Terry Collins told reporters yesterday that it is possible the Mets put a C on David Wright’s jersey. However, in either case, “This is his team. He’s the face of it. He’s the captain,” Collins explained.
“Does he need a ‘C’ on his jersey,” Collins asked rhetorically. “Umm, Number 2 doesn’t have a ‘C’ on his jersey,” he answered, referring to Yankees SS Derek Jeter.
“I don’t think it’s necessarily that important. Are we going to have a press conference to make Wright the captain? I don’t see one coming. But, that’s not saying it’s not going to happen.”
Matthew Cerrone, Lead Writer
The actual C stitched to the jersey only matters to a point. I think Wright has the freedom and endorsement of management to do what is necessary to ‘keep people in line,’ so to speak. He is a leader. It’s his team, as Collins said. David does everything expected of him on and off the field. This team’s issue isn’t Wright’s leadership skills, it’s the level of talent he’s being asked to lead…
In regards to whether the C matters, I actually think it has more to do with how he responds and how his teammates react. Also, I think it depends on the organization and the context that it is happening. Collins is correct, the Yankees call Derek Jeter ‘the Captain,’ yet he has no physical C on his chest. That said, the Red Sox put a C on Jason Varitek’s uniform. Why the difference?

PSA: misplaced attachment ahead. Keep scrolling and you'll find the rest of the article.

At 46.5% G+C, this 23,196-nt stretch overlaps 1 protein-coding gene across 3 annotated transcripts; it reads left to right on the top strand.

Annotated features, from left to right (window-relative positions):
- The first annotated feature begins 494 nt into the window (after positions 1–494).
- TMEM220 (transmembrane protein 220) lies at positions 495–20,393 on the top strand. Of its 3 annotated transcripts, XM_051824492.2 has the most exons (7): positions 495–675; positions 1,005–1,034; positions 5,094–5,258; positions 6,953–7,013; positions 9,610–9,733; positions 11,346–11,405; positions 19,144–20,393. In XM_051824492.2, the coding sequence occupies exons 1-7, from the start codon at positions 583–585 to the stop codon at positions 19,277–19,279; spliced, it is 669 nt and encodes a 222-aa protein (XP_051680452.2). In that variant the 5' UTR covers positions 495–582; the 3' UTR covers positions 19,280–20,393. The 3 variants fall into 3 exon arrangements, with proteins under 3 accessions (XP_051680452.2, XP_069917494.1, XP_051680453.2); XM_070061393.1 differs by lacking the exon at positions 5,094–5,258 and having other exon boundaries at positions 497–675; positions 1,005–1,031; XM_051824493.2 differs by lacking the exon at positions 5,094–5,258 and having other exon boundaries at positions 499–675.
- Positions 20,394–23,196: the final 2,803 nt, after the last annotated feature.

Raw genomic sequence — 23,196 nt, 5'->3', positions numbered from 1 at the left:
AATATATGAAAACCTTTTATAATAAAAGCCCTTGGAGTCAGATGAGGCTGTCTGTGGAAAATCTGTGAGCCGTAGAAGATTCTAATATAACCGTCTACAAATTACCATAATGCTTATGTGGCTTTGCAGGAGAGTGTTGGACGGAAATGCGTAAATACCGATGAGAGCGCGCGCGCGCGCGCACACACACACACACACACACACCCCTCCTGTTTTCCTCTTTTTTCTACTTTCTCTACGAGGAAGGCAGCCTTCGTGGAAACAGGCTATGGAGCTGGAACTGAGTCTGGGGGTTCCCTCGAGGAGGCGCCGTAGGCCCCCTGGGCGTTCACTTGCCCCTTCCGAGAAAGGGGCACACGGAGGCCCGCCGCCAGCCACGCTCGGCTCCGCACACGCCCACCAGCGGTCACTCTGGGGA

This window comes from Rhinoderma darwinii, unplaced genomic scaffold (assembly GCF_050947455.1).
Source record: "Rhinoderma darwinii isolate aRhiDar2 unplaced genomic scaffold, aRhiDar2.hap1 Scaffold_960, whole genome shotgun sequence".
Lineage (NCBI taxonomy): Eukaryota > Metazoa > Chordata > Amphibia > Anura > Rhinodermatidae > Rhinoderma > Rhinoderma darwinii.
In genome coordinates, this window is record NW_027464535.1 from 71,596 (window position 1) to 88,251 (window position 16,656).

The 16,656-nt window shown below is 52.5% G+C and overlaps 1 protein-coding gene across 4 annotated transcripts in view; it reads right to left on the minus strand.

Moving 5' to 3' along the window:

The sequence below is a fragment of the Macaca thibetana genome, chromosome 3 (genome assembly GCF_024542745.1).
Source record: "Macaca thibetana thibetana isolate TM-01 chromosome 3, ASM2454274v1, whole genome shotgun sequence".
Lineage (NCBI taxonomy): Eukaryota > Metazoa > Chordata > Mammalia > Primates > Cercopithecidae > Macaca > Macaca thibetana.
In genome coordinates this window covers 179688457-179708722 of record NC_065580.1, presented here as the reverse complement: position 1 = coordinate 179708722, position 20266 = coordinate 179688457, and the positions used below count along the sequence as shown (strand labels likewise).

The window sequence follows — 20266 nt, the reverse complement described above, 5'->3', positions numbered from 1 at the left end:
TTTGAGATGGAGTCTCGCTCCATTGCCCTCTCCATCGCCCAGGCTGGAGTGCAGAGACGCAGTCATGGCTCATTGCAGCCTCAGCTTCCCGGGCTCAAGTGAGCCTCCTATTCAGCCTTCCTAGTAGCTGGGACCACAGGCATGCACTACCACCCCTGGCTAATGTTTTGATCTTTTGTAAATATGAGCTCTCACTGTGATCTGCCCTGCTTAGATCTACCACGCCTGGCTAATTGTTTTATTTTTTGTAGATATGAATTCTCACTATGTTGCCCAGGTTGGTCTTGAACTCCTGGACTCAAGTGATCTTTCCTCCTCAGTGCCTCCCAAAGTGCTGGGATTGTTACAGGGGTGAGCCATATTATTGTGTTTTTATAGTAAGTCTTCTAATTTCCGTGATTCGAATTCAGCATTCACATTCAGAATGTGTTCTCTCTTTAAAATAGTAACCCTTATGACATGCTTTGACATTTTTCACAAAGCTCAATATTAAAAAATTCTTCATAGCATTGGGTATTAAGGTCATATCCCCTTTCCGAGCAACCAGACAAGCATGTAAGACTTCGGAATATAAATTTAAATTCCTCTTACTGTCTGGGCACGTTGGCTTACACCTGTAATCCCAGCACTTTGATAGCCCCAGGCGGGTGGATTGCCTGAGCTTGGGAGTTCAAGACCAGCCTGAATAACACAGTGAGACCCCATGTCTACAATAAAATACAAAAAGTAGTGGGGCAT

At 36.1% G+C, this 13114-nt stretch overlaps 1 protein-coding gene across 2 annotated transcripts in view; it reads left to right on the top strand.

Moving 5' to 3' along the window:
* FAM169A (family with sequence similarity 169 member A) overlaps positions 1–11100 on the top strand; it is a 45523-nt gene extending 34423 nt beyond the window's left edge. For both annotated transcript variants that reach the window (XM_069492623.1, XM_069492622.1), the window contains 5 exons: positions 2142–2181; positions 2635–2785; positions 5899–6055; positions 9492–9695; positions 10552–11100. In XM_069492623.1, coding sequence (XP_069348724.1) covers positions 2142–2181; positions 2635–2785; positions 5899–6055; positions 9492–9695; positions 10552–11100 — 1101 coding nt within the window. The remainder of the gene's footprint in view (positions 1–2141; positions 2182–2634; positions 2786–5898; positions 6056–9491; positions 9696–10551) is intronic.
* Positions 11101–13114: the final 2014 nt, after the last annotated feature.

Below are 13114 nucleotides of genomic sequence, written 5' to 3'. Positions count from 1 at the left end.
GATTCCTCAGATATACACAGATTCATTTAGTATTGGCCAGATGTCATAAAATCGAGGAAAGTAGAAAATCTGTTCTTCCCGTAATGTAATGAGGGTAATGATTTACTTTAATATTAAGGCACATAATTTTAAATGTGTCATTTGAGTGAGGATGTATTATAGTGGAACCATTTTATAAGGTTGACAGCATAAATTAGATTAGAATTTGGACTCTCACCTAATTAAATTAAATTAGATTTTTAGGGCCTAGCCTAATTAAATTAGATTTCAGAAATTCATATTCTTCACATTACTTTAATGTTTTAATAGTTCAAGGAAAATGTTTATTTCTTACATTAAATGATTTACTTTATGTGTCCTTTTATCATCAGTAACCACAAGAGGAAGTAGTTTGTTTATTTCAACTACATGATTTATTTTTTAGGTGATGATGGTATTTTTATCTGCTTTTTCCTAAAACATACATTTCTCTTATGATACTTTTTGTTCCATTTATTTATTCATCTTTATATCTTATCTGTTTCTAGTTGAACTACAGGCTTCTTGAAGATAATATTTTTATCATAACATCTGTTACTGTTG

For the Mets and where they are right now in their history, as fans tune in and out and look for reasons to believe, and with a roster full of young players making their big-league debut, I think slapping a C on Wright’s chest might act as a reminder to everyone about how players are expected to perform (on and off the field). In other words, I think it can matter, though it’s not guarantee of anything. It’s not the end-all, be-all to winning and it certainly isn’t more important that actually acquiring and developing better baseball players. But, in the right situation (and I think this is one of them), I think it can have a helpful impact.